David Hooper 1 - John   Birmingham

Dave vs the Monsters: Emergence

by John Birmingham


This is one of those books that can actually be summarized by its title.


In retrospect, I can see that it's not the book that was the problem, but my expectations. I assumed that a book with the title "Dave vs the Monsters" had to be at least a little tongue-in-cheek. I was expecting something funny, fluffy, genre-savvy, and a bit clever.


In actuality, this has to be one of the purest cases of "what it says on the tin" that I've ever encountered. Basic plot: Dave works on an oil rig. Said oil rig is attacked by monsters. Dave kills one of the monsters, mysteriously gains incredible powers and knowledge, spends about half the book angsting about it and being examined by the military, and waits for the monsters to attack again. The monsters attack again. Yep, that's a pretty good chunk of the book.


In spirit, Dave versus the Monsters is rather like Monster Hunter International although with even less characterization, worldbuilding, and theme exploration and even more graphic violence. Don’t expect a good explanation for any of the events in the book because you won’t get them.

Why did Dave’s killing cause supertalents, other than book convenience? Well, we eventually get the answer that he absorbed the daemon’s talents, but that’s weak at best. If it were true, every time the monsters kill each other, they should power up. And none of them have hyperacceleration.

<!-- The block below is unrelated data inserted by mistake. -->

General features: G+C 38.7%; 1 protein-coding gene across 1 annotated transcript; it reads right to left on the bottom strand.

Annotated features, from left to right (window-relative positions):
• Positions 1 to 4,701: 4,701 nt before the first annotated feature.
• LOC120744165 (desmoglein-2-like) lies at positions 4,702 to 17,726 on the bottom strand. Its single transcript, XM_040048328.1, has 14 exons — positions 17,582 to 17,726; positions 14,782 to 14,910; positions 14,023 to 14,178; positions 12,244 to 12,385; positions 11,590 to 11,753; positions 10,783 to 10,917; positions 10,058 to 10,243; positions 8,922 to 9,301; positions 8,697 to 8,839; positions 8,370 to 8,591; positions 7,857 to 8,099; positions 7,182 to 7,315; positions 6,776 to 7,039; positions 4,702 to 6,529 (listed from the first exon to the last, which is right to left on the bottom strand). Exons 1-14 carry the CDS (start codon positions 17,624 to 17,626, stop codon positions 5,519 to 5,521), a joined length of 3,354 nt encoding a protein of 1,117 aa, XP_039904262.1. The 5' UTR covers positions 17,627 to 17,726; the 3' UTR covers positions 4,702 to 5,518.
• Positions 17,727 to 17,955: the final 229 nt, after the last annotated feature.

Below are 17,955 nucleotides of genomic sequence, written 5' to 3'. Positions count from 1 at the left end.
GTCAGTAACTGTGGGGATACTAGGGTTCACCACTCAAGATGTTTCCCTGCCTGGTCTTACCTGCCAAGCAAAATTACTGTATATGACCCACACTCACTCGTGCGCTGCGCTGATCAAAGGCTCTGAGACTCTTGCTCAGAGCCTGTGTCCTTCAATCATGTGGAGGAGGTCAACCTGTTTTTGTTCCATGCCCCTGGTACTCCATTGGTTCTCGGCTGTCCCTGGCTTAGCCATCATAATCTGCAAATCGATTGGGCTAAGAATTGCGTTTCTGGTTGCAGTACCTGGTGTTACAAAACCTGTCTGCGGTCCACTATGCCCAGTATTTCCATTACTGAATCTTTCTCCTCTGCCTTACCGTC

(show spoiler)

There’s nothing wrong with a bit of mindless action-oriented UF, but I prefer mine to be a little lighter on the sexism, homophobia, and racism. Dave is pretty much an unapologetic bigot. Gay jokes are his worst form of insult, wives are there to be cheated on, and he’s definitely not winning Father of the Year award. As for women, apart from all the time Dave spends thinking about the prostitutes he uses, we have lovely quotes like this:

“Dave found that he wanted to hold on to the splitting maul. It felt natural the way a really beautifully crafted baseball bat did. Or a pool cue. Or a fine piece of ass… or anything, really.  Any tool that had been carefully crafted by a skilled maker with one purpose in mind.”

Because that’s what women are, obviously. Carefully crafted tools with one purpose in mind.

Other than the issues mentioned above--and bear in mind that they’re endemic in UF, even if not necessarily to this extent--there’s not much wrong with the book, but it’s not a good fit for me. I like my worldbuilding intricate, my violence meaningful, my characters redeemable, and my narrators genre-savvy. Even though I love the idea of an oil rigger wreaking havoc with a splitting maul, I think I’ll leave Dave to his monsters and find my UF kicks elsewhere.


**Note: quotes are taken from an uncorrected advanced reader copy and may not reflect the final wording. However, I believe they speak to the character of the novel as a whole.**


~~I received a copy of this ebook through Netgalley from the publisher, Random House- Del Ray Spectra, in exchange for my (depressingly) honest review.~~